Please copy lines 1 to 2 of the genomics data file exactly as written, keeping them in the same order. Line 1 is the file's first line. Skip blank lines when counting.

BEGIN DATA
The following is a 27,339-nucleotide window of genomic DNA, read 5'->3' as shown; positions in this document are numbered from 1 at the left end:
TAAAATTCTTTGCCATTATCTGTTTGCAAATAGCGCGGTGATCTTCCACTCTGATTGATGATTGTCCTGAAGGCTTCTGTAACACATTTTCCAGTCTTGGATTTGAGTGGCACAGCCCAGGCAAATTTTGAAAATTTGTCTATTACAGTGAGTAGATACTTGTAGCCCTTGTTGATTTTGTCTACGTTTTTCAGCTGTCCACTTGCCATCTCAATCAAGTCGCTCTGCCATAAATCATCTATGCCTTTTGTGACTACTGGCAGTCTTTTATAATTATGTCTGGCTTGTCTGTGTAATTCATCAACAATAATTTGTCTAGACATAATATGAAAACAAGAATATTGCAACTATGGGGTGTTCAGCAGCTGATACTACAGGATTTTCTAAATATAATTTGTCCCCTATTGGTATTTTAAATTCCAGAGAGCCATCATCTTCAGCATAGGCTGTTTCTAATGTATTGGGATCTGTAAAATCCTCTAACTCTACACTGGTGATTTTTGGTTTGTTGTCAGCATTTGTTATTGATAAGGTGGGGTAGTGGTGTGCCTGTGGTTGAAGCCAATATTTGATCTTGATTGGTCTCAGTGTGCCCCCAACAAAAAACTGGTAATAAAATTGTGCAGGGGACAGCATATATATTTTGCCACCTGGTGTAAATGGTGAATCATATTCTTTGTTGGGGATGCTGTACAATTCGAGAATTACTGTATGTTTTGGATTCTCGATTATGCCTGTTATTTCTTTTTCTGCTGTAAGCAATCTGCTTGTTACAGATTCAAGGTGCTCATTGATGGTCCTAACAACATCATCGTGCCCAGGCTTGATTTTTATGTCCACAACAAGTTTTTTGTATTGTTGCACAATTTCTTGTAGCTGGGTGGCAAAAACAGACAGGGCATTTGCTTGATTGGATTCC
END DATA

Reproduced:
The following is a 27,339-nucleotide window of genomic DNA, read 5'->3' as shown; positions in this document are numbered from 1 at the left end:
TAAAATTCTTTGCCATTATCTGTTTGCAAATAGCGCGGTGATCTTCCACTCTGATTGATGATTGTCCTGAAGGCTTCTGTAACACATTTTCCAGTCTTGGATTTGAGTGGCACAGCCCAGGCAAATTTTGAAAATTTGTCTATTACAGTGAGTAGATACTTGTAGCCCTTGTTGATTTTGTCTACGTTTTTCAGCTGTCCACTTGCCATCTCAATCAAGTCGCTCTGCCATAAATCATCTATGCCTTTTGTGACTACTGGCAGTCTTTTATAATTATGTCTGGCTTGTCTGTGTAATTCATCAACAATAATTTGTCTAGACATAATATGAAAACAAGAATATTGCAACTATGGGGTGTTCAGCAGCTGATACTACAGGATTTTCTAAATATAATTTGTCCCCTATTGGTATTTTAAATTCCAGAGAGCCATCATCTTCAGCATAGGCTGTTTCTAATGTATTGGGATCTGTAAAATCCTCTAACTCTACACTGGTGATTTTTGGTTTGTTGTCAGCATTTGTTATTGATAAGGTGGGGTAGTGGTGTGCCTGTGGTTGAAGCCAATATTTGATCTTGATTGGTCTCAGTGTGCCCCCAACAAAAAACTGGTAATAAAATTGTGCAGGGGACAGCATATATATTTTGCCACCTGGTGTAAATGGTGAATCATATTCTTTGTTGGGGATGCTGTACAATTCGAGAATTACTGTATGTTTTGGATTCTCGATTATGCCTGTTATTTCTTTTTCTGCTGTAAGCAATCTGCTTGTTACAGATTCAAGGTGCTCATTGATGGTCCTAACAACATCATCGTGCCCAGGCTTGATTTTTATGTCCACAACAAGTTTTTTGTATTGTTGCACAATTTCTTGTAGCTGGGTGGCAAAAACAGACAGGGCATTTGCTTGATTGGATTCC